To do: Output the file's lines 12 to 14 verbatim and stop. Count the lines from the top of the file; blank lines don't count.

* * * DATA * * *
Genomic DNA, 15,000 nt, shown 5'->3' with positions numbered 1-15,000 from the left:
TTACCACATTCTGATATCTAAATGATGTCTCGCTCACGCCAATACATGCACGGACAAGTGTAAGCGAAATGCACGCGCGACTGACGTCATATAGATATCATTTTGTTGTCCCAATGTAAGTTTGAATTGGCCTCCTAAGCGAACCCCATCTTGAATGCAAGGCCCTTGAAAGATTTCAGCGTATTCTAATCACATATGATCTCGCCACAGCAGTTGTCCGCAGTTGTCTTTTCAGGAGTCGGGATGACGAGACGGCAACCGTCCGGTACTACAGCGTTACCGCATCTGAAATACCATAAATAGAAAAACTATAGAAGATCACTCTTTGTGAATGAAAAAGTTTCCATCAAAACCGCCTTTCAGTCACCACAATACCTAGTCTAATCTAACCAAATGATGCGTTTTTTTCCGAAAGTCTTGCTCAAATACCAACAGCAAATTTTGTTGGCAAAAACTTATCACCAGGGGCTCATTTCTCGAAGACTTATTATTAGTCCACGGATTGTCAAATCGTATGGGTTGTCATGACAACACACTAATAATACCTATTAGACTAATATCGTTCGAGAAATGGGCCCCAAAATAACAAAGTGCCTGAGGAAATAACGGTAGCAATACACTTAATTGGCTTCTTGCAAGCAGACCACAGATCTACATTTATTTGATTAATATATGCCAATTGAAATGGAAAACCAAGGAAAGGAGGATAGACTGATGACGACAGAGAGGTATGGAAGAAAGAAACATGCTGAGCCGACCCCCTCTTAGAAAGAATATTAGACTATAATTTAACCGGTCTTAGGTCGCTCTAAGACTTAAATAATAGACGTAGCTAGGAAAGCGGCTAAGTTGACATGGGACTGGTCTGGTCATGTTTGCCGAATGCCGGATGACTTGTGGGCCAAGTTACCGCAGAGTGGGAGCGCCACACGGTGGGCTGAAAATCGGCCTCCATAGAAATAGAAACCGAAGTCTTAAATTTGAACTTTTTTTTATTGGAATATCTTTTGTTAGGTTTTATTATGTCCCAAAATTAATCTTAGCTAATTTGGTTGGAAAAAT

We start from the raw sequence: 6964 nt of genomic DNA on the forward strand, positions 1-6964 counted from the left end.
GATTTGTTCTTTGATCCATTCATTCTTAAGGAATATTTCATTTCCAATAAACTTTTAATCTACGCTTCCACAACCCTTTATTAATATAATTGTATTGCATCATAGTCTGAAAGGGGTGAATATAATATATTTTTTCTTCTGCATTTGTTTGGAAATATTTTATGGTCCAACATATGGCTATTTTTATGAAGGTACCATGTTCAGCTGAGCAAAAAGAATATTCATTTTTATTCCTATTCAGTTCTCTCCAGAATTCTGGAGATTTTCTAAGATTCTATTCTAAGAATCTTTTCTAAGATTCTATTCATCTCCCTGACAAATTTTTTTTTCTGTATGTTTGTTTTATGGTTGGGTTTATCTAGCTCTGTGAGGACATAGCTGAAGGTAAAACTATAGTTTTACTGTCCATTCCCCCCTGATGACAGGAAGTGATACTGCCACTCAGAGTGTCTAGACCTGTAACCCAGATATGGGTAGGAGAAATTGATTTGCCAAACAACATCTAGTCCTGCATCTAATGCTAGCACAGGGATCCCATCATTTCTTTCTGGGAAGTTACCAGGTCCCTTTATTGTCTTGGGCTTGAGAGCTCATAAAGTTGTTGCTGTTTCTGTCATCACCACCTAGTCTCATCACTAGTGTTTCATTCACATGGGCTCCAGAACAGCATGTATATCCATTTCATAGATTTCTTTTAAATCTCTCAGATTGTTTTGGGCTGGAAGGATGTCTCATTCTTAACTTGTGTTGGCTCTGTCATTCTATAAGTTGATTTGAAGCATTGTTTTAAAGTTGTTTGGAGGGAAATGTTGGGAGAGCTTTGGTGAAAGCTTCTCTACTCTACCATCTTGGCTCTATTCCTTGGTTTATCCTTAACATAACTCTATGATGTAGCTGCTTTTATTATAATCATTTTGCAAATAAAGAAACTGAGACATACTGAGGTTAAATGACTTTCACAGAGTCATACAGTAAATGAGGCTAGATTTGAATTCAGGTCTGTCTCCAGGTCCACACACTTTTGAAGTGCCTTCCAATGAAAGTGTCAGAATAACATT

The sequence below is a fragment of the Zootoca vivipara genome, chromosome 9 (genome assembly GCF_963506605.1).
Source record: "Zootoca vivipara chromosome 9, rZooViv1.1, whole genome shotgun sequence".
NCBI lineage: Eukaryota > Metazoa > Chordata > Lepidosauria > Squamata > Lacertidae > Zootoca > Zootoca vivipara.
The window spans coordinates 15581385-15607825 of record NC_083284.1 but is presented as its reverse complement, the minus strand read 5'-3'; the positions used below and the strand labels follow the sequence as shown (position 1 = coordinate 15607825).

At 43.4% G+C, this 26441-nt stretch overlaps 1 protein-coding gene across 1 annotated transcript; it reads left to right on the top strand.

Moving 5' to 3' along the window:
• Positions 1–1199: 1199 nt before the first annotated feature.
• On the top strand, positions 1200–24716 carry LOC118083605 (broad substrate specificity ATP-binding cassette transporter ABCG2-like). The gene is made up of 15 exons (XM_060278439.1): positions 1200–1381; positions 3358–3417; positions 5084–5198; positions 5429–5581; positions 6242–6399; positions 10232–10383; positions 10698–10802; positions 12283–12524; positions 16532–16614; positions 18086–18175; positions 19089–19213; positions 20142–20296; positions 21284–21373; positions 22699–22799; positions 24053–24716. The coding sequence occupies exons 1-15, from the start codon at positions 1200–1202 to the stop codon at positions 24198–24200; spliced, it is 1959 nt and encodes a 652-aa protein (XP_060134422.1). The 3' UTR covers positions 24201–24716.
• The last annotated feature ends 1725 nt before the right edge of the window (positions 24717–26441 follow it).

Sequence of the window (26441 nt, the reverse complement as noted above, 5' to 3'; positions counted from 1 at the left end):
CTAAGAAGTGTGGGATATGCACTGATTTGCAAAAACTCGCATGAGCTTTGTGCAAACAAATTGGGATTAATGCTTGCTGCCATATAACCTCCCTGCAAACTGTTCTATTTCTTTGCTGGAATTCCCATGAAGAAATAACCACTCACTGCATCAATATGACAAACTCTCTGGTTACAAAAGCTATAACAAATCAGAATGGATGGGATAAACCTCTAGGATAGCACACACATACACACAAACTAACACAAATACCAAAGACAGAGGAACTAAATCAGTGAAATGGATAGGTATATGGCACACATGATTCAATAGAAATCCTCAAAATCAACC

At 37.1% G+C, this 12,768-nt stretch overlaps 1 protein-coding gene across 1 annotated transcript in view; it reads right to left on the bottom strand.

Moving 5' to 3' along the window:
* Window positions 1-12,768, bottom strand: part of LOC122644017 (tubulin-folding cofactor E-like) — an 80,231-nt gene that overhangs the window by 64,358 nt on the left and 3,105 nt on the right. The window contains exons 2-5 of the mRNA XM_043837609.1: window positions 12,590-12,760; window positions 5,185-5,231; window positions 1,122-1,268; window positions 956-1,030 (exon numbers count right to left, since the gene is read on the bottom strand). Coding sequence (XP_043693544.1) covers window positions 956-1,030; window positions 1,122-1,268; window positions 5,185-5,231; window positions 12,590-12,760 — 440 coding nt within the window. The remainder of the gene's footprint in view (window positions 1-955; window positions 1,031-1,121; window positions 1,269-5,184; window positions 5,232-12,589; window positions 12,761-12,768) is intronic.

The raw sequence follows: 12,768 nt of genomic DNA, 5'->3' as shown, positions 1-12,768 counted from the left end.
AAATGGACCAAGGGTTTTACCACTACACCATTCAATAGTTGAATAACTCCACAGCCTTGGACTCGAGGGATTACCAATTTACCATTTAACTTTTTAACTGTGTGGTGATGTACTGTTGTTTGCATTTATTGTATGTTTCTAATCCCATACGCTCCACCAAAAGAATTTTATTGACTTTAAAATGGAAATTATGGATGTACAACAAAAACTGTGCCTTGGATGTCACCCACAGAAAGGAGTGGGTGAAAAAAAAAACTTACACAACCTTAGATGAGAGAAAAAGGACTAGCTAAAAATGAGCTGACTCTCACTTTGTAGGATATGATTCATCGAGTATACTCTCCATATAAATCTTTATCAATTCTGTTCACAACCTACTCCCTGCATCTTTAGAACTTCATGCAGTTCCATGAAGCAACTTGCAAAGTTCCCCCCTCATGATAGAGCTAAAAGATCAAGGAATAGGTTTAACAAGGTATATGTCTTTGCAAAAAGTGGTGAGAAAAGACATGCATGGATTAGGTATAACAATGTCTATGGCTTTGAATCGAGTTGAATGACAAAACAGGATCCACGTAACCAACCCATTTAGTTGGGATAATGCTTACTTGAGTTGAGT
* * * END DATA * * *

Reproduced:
• On the top strand, positions 1200–24716 carry LOC118083605 (broad substrate specificity ATP-binding cassette transporter ABCG2-like). The gene is made up of 15 exons (XM_060278439.1): positions 1200–1381; positions 3358–3417; positions 5084–5198; positions 5429–5581; positions 6242–6399; positions 10232–10383; positions 10698–10802; positions 12283–12524; positions 16532–16614; positions 18086–18175; positions 19089–19213; positions 20142–20296; positions 21284–21373; positions 22699–22799; positions 24053–24716. The coding sequence occupies exons 1-15, from the start codon at positions 1200–1202 to the stop codon at positions 24198–24200; spliced, it is 1959 nt and encodes a 652-aa protein (XP_060134422.1). The 3' UTR covers positions 24201–24716.
• The last annotated feature ends 1725 nt before the right edge of the window (positions 24717–26441 follow it).

Sequence of the window (26441 nt, the reverse complement as noted above, 5' to 3'; positions counted from 1 at the left end):